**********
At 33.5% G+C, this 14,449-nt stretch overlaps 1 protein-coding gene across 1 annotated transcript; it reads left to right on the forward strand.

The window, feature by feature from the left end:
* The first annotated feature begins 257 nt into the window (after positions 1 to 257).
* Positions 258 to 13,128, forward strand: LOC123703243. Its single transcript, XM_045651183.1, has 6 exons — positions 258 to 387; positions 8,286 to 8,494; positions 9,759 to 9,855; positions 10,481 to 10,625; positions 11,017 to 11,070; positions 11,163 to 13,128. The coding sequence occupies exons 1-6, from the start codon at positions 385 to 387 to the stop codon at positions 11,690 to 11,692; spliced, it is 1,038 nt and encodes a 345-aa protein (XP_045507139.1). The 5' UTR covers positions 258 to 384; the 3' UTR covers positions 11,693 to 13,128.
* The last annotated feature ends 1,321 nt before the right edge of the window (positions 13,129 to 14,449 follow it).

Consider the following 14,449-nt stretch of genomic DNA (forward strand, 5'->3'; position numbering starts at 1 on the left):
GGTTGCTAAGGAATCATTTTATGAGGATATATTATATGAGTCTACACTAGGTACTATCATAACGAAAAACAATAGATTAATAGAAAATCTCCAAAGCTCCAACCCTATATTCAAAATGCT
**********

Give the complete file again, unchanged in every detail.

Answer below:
At 33.5% G+C, this 14,449-nt stretch overlaps 1 protein-coding gene across 1 annotated transcript; it reads left to right on the forward strand.

The window, feature by feature from the left end:
* The first annotated feature begins 257 nt into the window (after positions 1 to 257).
* Positions 258 to 13,128, forward strand: LOC123703243. Its single transcript, XM_045651183.1, has 6 exons — positions 258 to 387; positions 8,286 to 8,494; positions 9,759 to 9,855; positions 10,481 to 10,625; positions 11,017 to 11,070; positions 11,163 to 13,128. The coding sequence occupies exons 1-6, from the start codon at positions 385 to 387 to the stop codon at positions 11,690 to 11,692; spliced, it is 1,038 nt and encodes a 345-aa protein (XP_045507139.1). The 5' UTR covers positions 258 to 384; the 3' UTR covers positions 11,693 to 13,128.
* The last annotated feature ends 1,321 nt before the right edge of the window (positions 13,129 to 14,449 follow it).

Consider the following 14,449-nt stretch of genomic DNA (forward strand, 5'->3'; position numbering starts at 1 on the left):
GGTTGCTAAGGAATCATTTTATGAGGATATATTATATGAGTCTACACTAGGTACTATCATAACGAAAAACAATAGATTAATAGAAAATCTCCAAAGCTCCAACCCTATATTCAAAATGCT